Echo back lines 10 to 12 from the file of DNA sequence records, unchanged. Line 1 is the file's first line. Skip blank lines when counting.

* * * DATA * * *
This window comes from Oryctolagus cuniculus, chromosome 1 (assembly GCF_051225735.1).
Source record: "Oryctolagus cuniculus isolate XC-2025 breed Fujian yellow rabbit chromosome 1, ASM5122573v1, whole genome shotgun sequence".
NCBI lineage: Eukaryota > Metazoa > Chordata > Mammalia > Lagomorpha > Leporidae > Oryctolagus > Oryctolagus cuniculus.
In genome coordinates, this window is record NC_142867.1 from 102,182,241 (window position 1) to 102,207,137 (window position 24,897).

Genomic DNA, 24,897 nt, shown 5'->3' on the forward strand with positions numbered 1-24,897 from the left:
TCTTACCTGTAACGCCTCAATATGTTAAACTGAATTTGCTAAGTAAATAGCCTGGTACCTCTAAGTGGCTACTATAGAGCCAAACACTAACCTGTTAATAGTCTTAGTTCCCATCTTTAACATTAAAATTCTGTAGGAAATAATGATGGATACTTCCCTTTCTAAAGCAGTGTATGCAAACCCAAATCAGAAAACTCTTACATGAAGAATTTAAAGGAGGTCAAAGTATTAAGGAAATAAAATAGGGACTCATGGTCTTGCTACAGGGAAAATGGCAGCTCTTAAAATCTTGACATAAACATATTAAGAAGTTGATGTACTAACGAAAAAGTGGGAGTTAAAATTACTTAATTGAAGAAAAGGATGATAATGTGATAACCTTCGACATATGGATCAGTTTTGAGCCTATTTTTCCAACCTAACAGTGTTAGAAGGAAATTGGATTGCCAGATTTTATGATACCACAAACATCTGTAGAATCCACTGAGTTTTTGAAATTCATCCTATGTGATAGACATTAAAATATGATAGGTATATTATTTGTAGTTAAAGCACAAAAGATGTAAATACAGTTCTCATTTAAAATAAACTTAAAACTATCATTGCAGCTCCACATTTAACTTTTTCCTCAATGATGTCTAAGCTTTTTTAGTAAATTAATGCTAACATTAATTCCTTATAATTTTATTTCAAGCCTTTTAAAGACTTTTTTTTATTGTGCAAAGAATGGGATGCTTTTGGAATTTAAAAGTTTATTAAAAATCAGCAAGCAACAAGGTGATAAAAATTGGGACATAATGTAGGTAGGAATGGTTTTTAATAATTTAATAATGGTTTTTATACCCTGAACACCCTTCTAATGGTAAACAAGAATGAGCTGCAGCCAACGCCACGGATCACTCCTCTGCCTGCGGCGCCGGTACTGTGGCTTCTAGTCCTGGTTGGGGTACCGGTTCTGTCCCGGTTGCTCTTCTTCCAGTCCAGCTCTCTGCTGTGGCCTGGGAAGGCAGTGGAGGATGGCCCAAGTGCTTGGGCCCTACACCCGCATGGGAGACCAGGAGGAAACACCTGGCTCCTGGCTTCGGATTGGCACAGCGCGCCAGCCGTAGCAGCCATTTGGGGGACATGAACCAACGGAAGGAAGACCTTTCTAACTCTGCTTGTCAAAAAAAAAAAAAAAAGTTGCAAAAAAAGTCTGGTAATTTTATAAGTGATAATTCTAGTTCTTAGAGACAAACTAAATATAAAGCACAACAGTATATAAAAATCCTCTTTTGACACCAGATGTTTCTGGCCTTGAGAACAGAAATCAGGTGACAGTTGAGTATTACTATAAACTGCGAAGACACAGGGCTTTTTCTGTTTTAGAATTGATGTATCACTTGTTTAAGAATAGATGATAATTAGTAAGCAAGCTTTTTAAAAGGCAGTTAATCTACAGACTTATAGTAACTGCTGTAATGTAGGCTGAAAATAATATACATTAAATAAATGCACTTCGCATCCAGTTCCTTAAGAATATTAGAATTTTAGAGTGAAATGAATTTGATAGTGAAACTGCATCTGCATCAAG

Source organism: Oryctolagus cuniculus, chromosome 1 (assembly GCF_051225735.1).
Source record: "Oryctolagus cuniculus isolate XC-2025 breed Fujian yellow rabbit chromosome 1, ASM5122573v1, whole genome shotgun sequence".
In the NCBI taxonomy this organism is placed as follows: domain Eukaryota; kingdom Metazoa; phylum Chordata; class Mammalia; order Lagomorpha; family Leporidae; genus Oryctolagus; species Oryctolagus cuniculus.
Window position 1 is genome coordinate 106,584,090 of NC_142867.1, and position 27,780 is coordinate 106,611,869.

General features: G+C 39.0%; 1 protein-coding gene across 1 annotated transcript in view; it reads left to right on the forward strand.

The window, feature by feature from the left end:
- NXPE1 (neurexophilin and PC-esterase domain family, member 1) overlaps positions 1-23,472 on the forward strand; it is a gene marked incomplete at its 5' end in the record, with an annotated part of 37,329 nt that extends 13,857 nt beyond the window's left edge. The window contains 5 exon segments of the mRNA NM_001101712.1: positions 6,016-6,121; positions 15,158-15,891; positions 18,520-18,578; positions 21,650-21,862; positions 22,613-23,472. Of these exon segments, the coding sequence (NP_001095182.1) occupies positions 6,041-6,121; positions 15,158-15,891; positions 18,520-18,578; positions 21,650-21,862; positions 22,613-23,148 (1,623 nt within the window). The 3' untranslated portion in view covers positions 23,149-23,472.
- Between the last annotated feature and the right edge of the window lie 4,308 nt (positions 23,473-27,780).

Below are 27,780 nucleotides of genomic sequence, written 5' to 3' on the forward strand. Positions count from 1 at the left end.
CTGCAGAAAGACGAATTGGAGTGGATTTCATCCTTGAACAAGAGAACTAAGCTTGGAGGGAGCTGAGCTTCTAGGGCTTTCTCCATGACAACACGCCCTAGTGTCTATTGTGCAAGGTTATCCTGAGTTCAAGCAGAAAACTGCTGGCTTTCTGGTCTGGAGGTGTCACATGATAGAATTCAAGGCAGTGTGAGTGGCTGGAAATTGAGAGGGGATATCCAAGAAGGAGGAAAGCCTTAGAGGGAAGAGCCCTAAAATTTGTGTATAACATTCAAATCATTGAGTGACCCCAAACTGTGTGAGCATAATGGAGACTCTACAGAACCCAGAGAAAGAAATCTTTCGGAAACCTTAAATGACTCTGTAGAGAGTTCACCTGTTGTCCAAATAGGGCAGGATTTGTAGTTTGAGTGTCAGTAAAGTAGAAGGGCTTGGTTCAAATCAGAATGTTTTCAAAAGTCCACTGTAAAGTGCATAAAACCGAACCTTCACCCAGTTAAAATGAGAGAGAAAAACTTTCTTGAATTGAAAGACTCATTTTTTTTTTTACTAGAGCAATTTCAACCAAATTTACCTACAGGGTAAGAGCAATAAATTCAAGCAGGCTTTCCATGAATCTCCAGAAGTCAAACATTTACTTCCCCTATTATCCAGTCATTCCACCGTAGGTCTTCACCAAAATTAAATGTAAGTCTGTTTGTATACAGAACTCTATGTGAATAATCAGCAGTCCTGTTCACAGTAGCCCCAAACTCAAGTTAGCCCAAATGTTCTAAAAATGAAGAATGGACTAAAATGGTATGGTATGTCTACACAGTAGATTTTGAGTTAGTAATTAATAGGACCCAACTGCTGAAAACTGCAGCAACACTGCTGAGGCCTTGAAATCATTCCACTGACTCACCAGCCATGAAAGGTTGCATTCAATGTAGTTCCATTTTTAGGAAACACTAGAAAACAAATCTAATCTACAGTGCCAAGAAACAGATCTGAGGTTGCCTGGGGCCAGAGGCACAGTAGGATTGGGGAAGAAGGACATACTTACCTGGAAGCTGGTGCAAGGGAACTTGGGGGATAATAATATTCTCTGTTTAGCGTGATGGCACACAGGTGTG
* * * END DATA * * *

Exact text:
Window position 1 is genome coordinate 106,584,090 of NC_142867.1, and position 27,780 is coordinate 106,611,869.

General features: G+C 39.0%; 1 protein-coding gene across 1 annotated transcript in view; it reads left to right on the forward strand.

The window, feature by feature from the left end: